My CMO 2.0 Conversation with Marty St. George, CMO at JetBlue was truly enjoyable – especially since I am intimately familiar with the service they provide and biased in that I am a big fan of the company. JetBlue managed to turn what has essentially been a commoditized service by other airlines into a brand that is far from a commodity.
JetBlue’s original mission was to bring humanity back to the airline industry. So the first topic we tackled was how you can humanize a brand when there are so many employee touch points that can make or break that brand promise. It turns out that for JetBlue, the most important ingredient for success is having a values-based culture – one in which every single employee bases his or her actions on those values. Not surprisingly, the values that drive the JetBlue culture are fairly straightforward and easy to live by:
- Safety (the most important of course)
All employees get screened against those values during the hiring process, go through extensive training on it after they get hired, and get constantly reminded of those values throughout their career. The end result is that everyone at JetBlue feels part of a big team, single-mindedly focused on improving the customer experience and by proxy the JetBlue business. Front line crew members are empowered to make independent decisions based on those values, and because of that values-based approach they end up with a self-enforcing culture that has built-in organizational learning. Off course, and in order to make true empowerment work for a company, you also have to have a tolerance for failure.
Marty further talked about the importance of transparency in forming a cohesive workforce – one that focuses on them (the customers) and not us (the employees). Briefing employees on how the business is doing and addressing their concerns in a timely manner is at least as important to JetBlue executives as it is to deal with investors.
Surprisingly (or maybe not because it is an effective marketing strategy in just about any other industry), one of most effective marketing techniques at JetBlue is getting customers to try the service. I say surprisingly because I would have never expected an airline marketing executive to talk about trials. But if you look at the All You Can Jet program (#aycj on twitter), where people can fly as much as they want during a 30 day period for $599, or their “JetBlue Cheeps” program (@JetBlueCheeps on Twitter), where they announce cheap fares between selected locations every Monday, that is exactly what they are doing – getting people to try the product. The results are very good because they are confident that once they get someone to fly with them, they’ll get them back again.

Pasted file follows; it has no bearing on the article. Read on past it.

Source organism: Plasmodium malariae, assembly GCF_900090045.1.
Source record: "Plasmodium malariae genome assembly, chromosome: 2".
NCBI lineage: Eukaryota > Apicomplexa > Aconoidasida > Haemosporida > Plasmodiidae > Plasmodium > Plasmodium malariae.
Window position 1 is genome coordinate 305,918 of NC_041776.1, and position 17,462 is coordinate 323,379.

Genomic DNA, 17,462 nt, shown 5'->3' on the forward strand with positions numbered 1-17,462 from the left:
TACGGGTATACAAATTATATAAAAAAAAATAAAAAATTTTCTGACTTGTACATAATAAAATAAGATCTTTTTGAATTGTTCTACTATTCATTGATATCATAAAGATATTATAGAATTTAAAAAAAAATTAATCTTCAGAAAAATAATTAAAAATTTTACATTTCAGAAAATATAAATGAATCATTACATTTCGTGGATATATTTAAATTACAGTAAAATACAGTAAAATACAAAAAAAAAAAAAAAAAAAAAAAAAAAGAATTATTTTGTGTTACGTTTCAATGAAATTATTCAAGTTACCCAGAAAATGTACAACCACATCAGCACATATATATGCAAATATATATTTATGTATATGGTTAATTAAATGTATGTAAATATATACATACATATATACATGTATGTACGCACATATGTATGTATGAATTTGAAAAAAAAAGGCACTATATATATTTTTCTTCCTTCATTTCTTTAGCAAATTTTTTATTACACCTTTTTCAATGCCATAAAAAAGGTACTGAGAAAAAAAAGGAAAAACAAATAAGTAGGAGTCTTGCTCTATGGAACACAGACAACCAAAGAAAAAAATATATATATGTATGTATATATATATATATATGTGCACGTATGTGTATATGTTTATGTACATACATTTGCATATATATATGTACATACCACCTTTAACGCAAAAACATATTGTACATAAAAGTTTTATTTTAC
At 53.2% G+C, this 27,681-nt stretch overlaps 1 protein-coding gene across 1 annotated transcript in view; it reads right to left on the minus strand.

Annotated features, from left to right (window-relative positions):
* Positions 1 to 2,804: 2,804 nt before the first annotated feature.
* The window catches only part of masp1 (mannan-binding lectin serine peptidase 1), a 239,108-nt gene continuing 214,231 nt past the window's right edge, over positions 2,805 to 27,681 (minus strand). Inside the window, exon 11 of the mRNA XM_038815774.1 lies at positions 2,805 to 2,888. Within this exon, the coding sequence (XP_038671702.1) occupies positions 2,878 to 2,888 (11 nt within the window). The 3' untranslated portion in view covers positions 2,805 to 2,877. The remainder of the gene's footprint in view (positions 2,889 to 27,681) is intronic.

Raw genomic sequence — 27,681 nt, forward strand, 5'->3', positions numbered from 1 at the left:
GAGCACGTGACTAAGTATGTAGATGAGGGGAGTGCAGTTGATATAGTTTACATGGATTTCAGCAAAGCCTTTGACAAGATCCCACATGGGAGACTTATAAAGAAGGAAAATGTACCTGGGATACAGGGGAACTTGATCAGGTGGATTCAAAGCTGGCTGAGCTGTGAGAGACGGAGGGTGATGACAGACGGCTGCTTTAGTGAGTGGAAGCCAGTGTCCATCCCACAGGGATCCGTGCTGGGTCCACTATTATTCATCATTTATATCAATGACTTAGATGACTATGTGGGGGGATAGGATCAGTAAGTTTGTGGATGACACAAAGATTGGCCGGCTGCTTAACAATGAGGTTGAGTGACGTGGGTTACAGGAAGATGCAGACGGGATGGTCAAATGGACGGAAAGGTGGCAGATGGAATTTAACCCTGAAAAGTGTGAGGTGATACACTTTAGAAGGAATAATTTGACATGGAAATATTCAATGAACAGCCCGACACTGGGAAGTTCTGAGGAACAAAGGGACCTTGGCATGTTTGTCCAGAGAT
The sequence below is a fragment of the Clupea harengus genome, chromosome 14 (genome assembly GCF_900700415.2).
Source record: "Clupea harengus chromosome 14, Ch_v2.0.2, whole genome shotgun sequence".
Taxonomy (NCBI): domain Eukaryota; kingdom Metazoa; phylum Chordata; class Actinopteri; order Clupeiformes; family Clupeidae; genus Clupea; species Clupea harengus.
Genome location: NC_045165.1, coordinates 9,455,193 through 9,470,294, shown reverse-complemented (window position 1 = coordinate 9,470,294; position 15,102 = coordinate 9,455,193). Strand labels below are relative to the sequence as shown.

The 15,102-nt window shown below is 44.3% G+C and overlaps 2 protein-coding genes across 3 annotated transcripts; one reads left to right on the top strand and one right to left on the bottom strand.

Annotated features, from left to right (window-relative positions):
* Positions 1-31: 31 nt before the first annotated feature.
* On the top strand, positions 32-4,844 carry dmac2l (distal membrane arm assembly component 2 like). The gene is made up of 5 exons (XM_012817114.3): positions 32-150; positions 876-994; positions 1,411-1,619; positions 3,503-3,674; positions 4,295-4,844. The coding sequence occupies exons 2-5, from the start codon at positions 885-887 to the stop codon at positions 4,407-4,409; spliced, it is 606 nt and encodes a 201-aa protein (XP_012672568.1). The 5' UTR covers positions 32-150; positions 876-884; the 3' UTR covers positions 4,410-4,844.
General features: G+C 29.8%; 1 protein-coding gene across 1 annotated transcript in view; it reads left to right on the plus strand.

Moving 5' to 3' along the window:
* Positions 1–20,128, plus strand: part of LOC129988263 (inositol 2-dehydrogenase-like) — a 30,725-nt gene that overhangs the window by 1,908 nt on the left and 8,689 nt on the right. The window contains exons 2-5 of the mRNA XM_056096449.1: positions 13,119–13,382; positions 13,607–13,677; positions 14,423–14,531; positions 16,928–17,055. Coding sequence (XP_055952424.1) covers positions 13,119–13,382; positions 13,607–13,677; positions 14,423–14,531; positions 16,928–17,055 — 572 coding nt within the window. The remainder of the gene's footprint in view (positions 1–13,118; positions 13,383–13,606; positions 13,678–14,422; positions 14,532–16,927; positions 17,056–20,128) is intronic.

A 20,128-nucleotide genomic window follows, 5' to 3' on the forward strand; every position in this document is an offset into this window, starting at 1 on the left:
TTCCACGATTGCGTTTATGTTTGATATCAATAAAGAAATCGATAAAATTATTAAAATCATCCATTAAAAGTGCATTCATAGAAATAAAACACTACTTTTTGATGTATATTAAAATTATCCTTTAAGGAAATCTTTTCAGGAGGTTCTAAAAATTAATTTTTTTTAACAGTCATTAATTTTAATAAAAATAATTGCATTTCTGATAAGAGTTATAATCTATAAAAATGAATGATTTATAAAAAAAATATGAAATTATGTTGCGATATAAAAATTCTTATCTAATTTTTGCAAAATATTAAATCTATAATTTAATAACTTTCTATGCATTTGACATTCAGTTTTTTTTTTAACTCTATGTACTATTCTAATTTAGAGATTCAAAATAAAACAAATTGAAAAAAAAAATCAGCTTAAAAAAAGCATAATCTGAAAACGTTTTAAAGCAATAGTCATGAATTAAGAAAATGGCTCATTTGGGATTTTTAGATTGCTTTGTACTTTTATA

As usual we touched on the marketing mix impact of the fact that most of their audiences have gone digital. And since 80% of all JetBlue tickets are sold on JetBlue.com, it is not surprising that most of their marketing spend is online – with very strong marketing metrics as a result. Even though I would consider JetBlue a strong adopter of social media-based marketing and customer service, Marty believes that there is still a ton to learn and plenty of unearthed opportunities for them (and others). Twitter is an especially successful channel for them – providing both a window into the brand and as said before a tremendous source for trials and customer service-based interactions. As they engage with disgruntled twitterers they constantly have to make sure that they don’t undermine the decisions made by empowered front line employees – they do not want twitter to become a court of last appeal. Fortunately that is where a values-based culture comes back into play – they can predict 99% of all decisions made by front line employees and reinforce those decisions where needed on twitter without having to check with those decision makers.
Lastly we spend some time talking about the importance of innovation as part of JetBlue’s success. While the innovation process is informal and organic, it is part of everyone’s job to think about innovation. They also have a few avenues for customers to get involved in innovation. According to Marty, one of the key ingredients to make innovation with customers and employees work, is to be a good listener and to always provide a response – positive or negative – to every suggestion. As with many other CMOs we interviewed Marty does not believe that you need a reward system to incentivize innovation – it should all be based on a social contract.
On a closing note, Marty mentioned the simple mission statement that he has for his marketing team, the 3 B’s – “Brand, Buzz, and Butts.” You got to love simplicity when it works like this.
Other things we talked about include:
- The pros and cons of adding social media information as part of your CRM profiles
- The importance of internal review teams to allow for lateral communications and sharing of best and worst practices
- Their social media monitoring and engagement process
- How you have to stay small as you become a big company
- The importance of customer privacy and the impact of social media profiles on that privacy
- How their JD Power award, which they have won for multiple years now, is going on tour to all their local centers, much like you would have a hockey trophy going around
- Other ways through which to create passion for your brand
As usual you can listen to podcast over at the CMO 2.0 Site and soon we will publish a transcript.